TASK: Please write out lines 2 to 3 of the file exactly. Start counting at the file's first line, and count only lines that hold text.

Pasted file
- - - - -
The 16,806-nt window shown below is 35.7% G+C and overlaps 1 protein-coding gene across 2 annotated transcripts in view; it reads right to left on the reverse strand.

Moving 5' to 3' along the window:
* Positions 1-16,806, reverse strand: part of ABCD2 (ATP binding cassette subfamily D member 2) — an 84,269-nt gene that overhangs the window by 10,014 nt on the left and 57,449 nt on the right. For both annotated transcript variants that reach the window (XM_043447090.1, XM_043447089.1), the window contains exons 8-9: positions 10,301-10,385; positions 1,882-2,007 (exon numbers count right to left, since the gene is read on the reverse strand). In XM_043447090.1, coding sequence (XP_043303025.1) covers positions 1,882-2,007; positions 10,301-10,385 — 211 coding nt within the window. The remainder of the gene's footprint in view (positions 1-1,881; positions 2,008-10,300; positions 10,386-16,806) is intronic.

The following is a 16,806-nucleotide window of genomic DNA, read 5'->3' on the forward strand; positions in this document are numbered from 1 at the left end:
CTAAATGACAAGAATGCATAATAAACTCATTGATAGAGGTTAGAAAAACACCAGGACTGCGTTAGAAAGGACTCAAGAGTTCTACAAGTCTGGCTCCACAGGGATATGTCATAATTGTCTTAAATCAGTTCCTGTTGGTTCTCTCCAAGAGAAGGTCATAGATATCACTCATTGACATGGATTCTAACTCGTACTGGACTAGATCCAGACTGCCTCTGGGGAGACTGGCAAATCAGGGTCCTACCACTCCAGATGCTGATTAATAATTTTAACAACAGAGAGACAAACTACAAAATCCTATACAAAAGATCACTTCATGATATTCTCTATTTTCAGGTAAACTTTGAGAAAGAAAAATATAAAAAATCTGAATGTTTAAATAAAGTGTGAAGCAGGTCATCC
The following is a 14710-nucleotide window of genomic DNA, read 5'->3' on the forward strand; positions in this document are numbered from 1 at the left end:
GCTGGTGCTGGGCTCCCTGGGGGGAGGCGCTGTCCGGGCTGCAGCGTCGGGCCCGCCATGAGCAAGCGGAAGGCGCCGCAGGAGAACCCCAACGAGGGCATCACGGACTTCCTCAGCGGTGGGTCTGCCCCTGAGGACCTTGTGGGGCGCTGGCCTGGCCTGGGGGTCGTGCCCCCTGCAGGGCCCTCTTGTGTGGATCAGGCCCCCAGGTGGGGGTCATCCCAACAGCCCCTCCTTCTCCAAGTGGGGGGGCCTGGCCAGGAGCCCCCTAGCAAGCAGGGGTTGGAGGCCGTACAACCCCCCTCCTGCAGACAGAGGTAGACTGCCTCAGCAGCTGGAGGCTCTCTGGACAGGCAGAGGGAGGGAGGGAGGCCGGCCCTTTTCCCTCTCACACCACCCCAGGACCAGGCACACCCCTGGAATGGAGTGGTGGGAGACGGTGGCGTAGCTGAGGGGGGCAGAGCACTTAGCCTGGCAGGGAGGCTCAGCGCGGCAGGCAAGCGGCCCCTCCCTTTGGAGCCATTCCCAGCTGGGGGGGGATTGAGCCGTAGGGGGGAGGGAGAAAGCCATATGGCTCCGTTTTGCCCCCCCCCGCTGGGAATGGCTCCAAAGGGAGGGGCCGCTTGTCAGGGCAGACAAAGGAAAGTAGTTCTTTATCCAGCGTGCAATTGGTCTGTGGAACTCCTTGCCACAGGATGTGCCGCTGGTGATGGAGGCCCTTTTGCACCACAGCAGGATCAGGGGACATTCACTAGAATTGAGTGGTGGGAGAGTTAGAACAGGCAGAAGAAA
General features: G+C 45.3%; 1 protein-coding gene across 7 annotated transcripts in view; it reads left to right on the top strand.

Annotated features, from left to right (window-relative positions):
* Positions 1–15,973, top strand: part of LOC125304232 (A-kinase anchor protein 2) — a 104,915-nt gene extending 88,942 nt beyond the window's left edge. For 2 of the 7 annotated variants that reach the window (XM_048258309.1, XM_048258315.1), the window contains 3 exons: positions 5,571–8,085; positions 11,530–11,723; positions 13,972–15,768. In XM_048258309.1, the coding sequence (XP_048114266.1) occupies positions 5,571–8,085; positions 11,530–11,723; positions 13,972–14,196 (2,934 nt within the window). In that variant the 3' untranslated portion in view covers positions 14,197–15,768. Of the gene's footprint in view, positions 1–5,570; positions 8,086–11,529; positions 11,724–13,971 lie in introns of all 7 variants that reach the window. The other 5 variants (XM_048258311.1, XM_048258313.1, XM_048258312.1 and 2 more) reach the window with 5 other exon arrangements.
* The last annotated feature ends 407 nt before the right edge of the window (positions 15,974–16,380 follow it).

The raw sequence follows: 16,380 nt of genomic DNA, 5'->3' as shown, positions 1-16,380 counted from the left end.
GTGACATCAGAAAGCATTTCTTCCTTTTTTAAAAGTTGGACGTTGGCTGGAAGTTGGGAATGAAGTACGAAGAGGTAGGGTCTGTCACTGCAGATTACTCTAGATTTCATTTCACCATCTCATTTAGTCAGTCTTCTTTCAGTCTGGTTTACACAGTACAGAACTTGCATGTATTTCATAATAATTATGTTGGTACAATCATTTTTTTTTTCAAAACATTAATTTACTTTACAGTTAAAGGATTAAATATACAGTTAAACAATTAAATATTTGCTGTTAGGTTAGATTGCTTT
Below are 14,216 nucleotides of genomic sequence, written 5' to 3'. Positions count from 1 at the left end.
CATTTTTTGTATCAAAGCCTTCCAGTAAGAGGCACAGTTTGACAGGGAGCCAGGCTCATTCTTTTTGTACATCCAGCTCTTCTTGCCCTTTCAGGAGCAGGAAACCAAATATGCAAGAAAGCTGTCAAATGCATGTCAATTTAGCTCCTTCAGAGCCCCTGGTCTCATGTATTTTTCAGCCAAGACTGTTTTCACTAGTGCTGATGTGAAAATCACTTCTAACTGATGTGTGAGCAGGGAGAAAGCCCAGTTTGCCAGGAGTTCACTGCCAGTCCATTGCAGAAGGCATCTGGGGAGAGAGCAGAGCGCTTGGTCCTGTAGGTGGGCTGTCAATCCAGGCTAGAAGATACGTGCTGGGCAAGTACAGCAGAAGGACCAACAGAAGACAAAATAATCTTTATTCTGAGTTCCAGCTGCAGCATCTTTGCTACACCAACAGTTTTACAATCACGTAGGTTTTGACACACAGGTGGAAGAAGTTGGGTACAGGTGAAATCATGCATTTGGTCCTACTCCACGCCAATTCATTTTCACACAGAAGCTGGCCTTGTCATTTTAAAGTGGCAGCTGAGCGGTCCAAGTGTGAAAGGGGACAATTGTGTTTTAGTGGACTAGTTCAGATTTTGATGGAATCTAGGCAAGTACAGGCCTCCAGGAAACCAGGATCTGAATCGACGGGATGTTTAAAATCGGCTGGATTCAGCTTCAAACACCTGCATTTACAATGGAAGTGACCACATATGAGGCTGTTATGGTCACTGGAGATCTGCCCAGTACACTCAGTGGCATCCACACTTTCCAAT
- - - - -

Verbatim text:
Moving 5' to 3' along the window:
* Positions 1-16,806, reverse strand: part of ABCD2 (ATP binding cassette subfamily D member 2) — an 84,269-nt gene that overhangs the window by 10,014 nt on the left and 57,449 nt on the right. For both annotated transcript variants that reach the window (XM_043447090.1, XM_043447089.1), the window contains exons 8-9: positions 10,301-10,385; positions 1,882-2,007 (exon numbers count right to left, since the gene is read on the reverse strand). In XM_043447090.1, coding sequence (XP_043303025.1) covers positions 1,882-2,007; positions 10,301-10,385 — 211 coding nt within the window. The remainder of the gene's footprint in view (positions 1-1,881; positions 2,008-10,300; positions 10,386-16,806) is intronic.